Don’t just take Nestle’s word for it, lots of so-called health authorities recommend using canola oil because it has very little saturated fat.
But that’s precisely why it’s not healthy to cook with (among other reasons listed in this article about canola oil). When an oil is exposed to heat, if there’s no saturated fat or very little of it, the oil quickly destabilizes. This causes the oil to spoil and turn rancid. Even if you can’t taste the rancidity, the problem is that consuming destabilized vegetable and seed oils promotes systemic inflammation in the body.
It’s no coincidence that all heavily-processed foods are made with vegetable- and seed oils and that there’s epidemic proportions of obesity, diabetes and metabolic disorders.
So yes, you should limit your intake of butter, especially if you have a genetic predisposition to heart disease. But a dab of butter, arguably is better to cook with than genetically-modified canola oil.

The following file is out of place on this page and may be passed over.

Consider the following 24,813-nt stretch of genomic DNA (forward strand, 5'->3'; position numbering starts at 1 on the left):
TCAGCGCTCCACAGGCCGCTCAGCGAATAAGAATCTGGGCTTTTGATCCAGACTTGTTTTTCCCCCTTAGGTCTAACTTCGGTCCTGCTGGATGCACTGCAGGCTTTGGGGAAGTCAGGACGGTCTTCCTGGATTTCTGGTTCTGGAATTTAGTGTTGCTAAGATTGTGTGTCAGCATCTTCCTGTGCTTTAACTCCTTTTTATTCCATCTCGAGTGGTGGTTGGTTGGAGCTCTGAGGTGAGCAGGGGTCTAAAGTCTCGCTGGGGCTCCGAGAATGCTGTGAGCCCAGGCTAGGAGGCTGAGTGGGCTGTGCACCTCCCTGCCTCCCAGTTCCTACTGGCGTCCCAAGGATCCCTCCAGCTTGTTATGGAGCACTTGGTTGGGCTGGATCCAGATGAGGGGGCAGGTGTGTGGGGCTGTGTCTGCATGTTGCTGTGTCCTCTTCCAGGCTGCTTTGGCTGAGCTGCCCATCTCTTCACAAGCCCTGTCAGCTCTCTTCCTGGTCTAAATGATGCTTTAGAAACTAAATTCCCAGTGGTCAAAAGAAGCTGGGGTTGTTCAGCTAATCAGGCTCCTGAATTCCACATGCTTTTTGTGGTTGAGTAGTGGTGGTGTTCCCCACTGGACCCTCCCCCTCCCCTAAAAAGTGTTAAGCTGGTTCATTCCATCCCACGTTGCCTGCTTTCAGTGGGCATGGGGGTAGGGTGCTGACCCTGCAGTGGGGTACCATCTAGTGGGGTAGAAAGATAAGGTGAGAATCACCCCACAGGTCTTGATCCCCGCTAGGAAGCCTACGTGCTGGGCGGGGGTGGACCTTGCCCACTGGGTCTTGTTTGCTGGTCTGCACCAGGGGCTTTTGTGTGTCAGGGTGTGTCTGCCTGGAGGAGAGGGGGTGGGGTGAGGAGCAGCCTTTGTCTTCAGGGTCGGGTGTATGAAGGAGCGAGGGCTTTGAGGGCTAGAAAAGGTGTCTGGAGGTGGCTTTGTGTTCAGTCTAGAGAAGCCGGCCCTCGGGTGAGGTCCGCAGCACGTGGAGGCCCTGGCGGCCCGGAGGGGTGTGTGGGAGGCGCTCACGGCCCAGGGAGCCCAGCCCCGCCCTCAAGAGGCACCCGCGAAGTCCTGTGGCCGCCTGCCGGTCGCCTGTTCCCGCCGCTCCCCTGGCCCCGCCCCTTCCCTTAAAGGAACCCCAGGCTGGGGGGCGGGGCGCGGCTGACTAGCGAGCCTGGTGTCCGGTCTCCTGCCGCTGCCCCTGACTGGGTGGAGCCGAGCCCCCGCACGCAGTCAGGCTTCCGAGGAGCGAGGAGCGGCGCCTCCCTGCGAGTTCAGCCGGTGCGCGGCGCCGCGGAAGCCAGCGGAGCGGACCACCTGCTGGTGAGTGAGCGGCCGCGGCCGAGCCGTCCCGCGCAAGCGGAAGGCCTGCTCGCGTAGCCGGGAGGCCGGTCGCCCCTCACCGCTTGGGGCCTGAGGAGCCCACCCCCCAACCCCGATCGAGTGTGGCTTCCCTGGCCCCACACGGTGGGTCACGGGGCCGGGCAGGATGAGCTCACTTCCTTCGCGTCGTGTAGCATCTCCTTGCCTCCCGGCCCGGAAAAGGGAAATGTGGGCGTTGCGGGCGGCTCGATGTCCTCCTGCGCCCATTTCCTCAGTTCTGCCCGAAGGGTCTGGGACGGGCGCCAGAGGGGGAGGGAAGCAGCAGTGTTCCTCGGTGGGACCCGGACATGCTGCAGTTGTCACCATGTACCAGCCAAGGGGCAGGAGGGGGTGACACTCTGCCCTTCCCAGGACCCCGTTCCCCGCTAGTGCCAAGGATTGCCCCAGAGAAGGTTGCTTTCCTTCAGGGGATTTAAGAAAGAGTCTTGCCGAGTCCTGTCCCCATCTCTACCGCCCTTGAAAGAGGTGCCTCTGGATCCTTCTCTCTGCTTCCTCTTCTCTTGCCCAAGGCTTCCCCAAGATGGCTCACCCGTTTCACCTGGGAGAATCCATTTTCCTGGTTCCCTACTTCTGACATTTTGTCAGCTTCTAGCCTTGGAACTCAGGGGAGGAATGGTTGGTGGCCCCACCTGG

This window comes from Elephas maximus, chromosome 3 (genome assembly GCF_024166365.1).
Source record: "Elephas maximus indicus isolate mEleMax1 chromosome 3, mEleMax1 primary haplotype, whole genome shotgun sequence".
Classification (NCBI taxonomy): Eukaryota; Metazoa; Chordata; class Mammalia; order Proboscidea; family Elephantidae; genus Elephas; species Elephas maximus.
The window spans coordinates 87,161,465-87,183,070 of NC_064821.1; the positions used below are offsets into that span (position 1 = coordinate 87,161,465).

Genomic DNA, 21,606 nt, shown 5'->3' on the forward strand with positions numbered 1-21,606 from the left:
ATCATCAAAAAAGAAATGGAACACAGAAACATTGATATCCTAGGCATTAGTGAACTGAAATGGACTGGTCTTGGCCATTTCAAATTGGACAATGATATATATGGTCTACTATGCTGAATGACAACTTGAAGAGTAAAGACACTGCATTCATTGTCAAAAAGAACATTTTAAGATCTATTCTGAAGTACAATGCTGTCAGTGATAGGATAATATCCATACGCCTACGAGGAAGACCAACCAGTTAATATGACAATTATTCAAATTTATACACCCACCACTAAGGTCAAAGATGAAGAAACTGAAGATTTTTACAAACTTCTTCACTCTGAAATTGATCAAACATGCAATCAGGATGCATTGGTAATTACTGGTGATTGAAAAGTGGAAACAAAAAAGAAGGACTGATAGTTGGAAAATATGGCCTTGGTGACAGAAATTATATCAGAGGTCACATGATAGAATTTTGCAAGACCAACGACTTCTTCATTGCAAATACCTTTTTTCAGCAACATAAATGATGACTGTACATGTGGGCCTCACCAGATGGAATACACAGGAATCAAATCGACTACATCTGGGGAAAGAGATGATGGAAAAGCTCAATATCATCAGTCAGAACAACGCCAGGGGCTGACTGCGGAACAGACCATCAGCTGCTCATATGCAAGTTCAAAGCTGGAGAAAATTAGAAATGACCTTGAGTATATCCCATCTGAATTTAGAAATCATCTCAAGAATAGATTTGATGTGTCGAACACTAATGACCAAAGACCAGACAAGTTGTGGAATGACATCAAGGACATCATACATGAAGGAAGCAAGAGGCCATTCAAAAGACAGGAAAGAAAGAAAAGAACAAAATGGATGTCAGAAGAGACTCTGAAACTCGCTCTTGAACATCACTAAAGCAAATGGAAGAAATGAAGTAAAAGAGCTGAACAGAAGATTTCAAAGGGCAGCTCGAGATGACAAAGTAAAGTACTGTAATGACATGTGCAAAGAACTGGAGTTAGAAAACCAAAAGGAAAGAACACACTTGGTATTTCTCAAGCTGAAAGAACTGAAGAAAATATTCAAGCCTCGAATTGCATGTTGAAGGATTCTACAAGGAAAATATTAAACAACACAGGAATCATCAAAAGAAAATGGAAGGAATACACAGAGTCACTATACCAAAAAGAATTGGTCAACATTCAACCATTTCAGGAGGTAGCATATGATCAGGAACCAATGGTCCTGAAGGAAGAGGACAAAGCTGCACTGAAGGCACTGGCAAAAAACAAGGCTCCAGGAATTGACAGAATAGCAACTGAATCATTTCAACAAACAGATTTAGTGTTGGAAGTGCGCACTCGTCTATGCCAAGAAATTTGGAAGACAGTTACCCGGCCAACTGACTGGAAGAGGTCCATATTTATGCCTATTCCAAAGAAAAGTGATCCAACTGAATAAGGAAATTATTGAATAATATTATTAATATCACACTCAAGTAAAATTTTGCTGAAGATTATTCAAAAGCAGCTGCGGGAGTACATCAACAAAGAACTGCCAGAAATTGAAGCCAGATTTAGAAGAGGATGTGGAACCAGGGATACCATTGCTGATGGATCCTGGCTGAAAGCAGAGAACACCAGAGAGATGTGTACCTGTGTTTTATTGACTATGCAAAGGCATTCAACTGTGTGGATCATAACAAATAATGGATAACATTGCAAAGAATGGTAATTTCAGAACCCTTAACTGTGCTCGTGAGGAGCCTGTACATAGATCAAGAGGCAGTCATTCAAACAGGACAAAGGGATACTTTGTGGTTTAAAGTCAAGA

Now this might sound insane but if you’re a good customer of a particular restaurant and get to know the owner and chef, you could arrange for your meals to be cooked in avocado oil. But you’ll probably have to bring your own supply.
Customize Your Meals With Extra Veggies
This next tip will probably get you thrown out of virtually every restaurant in Europe.
Be very precise and tell your waiter exactly what you want delivered on your plate. For example, let’s say you order a veggie stir-fry at an Asian fusion restaurant. There’s a good chance that your meal will consist of a huge serving of rice with shavings of carrots and other veggies. That’s far too many blood-sugar-spiking carbs and far too little fiber-filled nutrient-dense veggies.